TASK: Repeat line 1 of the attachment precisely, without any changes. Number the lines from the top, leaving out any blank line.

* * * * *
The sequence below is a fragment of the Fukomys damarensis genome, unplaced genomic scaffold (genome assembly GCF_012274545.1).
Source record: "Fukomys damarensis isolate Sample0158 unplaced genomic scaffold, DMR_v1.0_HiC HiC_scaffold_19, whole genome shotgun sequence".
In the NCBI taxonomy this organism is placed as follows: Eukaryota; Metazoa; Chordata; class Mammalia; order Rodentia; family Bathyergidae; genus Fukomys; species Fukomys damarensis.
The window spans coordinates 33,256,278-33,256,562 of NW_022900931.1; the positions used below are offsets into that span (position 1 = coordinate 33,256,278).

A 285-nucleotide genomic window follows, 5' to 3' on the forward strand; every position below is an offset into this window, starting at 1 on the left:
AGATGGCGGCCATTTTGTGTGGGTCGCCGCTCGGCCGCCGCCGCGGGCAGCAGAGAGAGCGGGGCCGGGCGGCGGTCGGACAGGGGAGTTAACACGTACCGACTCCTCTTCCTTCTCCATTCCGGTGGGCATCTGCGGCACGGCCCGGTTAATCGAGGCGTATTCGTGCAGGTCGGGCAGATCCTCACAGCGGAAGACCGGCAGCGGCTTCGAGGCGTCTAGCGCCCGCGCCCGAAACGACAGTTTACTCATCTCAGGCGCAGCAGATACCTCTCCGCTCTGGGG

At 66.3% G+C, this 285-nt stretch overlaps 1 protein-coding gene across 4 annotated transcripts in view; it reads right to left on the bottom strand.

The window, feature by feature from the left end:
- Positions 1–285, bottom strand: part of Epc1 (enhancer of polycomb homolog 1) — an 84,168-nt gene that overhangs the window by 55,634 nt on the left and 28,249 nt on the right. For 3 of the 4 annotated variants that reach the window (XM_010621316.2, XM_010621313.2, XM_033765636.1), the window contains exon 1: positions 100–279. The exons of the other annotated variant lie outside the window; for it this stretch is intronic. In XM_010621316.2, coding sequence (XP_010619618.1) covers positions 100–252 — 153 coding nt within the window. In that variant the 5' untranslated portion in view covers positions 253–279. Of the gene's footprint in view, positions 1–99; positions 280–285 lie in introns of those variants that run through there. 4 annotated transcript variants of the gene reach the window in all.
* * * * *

The sequence below is a fragment of the Fukomys damarensis genome, unplaced genomic scaffold (genome assembly GCF_012274545.1).